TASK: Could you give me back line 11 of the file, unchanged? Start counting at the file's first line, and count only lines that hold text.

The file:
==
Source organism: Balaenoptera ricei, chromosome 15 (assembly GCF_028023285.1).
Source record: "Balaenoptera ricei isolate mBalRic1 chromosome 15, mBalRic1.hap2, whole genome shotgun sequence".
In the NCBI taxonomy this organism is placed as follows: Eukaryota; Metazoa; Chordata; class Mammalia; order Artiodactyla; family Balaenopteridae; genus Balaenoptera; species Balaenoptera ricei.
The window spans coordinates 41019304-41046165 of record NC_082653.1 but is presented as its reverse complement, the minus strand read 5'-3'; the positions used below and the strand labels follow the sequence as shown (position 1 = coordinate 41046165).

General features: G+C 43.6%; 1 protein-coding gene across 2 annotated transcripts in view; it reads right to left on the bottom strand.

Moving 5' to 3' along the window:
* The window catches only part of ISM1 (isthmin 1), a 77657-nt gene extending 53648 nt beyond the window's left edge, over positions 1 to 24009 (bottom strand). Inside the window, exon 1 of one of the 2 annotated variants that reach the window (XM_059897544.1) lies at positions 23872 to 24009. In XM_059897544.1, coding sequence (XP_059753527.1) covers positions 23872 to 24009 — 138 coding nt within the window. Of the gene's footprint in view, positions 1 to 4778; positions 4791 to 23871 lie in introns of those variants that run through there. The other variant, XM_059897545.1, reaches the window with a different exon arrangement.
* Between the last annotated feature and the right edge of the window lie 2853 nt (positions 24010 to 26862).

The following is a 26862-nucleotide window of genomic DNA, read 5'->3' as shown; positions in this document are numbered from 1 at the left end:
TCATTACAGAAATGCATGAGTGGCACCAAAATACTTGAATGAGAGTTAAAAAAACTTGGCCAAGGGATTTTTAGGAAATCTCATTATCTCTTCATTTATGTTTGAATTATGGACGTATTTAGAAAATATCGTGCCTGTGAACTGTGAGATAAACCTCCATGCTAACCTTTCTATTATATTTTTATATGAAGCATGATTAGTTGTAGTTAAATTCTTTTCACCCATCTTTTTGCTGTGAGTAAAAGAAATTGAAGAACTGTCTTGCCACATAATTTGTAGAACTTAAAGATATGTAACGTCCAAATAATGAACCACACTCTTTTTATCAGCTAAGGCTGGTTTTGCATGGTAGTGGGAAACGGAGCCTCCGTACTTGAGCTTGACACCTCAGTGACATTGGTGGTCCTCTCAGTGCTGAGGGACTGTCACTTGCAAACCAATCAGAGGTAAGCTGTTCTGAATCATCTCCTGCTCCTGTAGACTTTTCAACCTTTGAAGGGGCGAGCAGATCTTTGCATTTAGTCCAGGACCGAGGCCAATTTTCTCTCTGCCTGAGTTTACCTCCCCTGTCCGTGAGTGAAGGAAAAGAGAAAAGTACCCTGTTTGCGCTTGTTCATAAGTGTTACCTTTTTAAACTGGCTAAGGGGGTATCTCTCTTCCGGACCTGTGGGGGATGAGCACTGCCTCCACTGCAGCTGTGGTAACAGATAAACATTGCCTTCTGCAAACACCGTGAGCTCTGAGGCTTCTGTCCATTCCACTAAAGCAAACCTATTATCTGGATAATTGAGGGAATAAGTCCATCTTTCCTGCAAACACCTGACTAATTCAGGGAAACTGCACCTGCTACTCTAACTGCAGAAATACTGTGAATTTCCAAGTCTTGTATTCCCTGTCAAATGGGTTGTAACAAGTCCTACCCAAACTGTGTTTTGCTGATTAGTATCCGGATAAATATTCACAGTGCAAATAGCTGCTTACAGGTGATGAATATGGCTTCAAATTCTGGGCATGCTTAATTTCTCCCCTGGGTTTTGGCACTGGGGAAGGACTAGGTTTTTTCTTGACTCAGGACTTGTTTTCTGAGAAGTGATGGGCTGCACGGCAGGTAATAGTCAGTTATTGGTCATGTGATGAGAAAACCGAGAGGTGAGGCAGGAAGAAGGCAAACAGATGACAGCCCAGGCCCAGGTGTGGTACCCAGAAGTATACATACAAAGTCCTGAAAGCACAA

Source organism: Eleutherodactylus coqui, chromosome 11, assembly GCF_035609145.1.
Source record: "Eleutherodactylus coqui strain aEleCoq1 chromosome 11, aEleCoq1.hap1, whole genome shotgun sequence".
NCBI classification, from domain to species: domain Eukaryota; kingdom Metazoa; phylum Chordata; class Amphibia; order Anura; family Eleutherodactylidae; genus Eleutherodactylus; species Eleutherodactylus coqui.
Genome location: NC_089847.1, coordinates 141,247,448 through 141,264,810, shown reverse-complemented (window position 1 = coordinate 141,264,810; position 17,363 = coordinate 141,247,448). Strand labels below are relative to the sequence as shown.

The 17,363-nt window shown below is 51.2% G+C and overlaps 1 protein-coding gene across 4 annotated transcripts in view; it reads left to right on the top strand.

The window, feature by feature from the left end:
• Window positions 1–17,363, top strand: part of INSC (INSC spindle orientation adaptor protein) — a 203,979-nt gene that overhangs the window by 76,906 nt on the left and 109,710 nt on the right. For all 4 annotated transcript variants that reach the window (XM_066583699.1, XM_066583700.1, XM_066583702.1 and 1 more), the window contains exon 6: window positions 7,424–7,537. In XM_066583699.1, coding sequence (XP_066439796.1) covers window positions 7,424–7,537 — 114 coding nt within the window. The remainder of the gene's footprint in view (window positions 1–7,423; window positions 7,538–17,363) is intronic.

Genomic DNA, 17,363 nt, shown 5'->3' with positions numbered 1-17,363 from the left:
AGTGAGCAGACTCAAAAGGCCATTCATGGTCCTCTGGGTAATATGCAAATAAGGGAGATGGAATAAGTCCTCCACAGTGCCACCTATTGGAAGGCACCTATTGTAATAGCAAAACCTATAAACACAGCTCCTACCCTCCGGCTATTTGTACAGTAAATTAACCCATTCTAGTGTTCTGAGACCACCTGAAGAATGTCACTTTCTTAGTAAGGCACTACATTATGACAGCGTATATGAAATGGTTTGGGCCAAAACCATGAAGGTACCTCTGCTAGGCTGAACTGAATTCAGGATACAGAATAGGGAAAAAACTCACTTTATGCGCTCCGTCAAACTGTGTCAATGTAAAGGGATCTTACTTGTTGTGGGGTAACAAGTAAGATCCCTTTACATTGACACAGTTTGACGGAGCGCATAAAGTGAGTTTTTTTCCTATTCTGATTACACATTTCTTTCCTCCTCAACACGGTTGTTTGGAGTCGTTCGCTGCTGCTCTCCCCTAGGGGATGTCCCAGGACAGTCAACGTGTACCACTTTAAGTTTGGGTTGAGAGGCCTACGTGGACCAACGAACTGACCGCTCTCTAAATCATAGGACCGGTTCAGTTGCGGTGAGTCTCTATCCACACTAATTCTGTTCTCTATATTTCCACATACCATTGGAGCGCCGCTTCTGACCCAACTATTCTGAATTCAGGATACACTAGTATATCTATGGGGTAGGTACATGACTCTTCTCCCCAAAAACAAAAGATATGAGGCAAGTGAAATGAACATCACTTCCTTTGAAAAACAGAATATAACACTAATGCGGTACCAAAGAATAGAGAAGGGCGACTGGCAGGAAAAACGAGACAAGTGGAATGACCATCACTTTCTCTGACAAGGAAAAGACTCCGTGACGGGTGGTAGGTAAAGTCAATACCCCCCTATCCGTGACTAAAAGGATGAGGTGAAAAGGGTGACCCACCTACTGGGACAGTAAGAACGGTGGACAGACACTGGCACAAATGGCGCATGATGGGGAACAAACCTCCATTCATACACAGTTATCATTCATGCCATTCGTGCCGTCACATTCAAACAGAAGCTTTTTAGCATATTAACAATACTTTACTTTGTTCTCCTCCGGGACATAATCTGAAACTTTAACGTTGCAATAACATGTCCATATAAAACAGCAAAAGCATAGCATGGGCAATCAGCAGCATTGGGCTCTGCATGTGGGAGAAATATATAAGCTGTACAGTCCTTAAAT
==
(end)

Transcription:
Source organism: Eleutherodactylus coqui, chromosome 11, assembly GCF_035609145.1.